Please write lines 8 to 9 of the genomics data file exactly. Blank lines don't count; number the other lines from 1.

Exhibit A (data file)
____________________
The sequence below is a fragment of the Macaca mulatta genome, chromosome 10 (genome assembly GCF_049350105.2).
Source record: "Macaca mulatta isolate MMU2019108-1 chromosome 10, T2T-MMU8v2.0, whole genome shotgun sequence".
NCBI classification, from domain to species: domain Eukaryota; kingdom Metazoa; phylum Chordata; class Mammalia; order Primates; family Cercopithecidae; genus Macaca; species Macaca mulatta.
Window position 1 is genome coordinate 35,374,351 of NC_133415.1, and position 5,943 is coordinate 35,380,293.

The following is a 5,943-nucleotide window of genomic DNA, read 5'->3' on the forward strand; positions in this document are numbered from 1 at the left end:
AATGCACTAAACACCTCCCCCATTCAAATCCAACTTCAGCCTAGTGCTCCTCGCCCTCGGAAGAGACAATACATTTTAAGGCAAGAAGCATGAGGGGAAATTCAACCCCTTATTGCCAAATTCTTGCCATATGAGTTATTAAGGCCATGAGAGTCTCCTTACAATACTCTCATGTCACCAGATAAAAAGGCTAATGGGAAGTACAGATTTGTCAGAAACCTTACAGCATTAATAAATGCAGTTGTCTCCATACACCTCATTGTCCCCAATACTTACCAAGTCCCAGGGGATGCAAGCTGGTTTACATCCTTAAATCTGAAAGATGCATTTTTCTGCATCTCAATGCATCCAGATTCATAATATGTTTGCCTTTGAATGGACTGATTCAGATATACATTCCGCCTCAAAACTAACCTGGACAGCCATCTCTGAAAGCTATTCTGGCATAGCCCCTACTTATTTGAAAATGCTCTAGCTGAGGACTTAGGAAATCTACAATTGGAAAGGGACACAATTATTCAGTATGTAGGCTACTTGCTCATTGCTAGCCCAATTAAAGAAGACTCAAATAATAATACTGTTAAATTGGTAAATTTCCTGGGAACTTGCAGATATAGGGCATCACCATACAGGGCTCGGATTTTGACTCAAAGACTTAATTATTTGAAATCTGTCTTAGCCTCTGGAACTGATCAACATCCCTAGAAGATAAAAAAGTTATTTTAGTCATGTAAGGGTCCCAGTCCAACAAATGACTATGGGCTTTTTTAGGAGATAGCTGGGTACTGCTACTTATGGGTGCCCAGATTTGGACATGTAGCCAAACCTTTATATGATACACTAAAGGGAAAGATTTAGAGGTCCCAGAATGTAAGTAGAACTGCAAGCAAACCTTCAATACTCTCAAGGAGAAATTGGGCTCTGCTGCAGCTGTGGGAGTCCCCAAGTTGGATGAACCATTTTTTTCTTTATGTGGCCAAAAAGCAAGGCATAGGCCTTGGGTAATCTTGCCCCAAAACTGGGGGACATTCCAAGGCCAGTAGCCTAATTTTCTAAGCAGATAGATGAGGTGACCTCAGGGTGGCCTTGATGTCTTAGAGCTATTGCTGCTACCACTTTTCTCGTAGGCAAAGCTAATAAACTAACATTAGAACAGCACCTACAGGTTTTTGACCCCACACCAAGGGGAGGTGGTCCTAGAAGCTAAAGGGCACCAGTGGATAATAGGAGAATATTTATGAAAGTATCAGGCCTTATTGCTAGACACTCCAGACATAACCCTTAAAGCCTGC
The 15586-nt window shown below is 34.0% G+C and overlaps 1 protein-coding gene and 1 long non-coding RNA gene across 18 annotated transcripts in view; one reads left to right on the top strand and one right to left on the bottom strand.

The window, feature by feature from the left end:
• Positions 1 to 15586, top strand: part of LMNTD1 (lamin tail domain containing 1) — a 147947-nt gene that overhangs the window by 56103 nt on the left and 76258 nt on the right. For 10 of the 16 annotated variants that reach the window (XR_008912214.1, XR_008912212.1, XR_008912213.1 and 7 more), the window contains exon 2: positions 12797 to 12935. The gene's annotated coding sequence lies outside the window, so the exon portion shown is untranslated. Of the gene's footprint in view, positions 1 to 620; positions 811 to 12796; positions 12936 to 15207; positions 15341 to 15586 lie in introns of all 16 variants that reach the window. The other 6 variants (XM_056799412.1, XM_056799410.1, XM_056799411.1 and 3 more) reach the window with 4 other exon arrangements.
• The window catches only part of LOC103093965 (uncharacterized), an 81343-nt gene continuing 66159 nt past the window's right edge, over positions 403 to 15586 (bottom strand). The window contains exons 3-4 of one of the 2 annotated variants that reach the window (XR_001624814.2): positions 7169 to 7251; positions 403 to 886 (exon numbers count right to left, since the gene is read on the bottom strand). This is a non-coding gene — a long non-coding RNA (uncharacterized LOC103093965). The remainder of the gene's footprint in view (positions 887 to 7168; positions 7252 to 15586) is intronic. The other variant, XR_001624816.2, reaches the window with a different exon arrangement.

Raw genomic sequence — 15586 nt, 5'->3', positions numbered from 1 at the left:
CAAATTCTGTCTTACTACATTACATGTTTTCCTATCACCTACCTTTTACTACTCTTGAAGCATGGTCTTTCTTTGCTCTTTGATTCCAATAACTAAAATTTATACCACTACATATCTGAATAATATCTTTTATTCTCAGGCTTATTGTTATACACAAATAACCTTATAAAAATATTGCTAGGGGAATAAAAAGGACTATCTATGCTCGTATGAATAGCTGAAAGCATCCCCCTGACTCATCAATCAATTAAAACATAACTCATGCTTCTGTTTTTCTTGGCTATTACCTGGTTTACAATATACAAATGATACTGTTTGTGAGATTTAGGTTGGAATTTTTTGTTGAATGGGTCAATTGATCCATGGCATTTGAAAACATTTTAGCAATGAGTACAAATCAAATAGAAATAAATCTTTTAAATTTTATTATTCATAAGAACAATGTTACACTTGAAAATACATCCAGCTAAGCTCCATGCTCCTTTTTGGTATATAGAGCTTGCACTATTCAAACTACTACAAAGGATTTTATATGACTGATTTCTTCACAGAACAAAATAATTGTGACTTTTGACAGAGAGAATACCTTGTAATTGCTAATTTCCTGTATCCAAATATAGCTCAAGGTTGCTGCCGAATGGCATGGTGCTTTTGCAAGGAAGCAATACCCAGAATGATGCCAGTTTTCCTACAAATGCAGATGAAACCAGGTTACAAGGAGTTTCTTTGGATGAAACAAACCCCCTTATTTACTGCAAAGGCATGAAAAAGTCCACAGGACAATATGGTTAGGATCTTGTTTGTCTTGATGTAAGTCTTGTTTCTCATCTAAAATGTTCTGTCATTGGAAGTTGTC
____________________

The window, feature by feature from the left end:
• Positions 1 to 15586, top strand: part of LMNTD1 (lamin tail domain containing 1) — a 147947-nt gene that overhangs the window by 56103 nt on the left and 76258 nt on the right. For 10 of the 16 annotated variants that reach the window (XR_008912214.1, XR_008912212.1, XR_008912213.1 and 7 more), the window contains exon 2: positions 12797 to 12935. The gene's annotated coding sequence lies outside the window, so the exon portion shown is untranslated. Of the gene's footprint in view, positions 1 to 620; positions 811 to 12796; positions 12936 to 15207; positions 15341 to 15586 lie in introns of all 16 variants that reach the window. The other 6 variants (XM_056799412.1, XM_056799410.1, XM_056799411.1 and 3 more) reach the window with 4 other exon arrangements.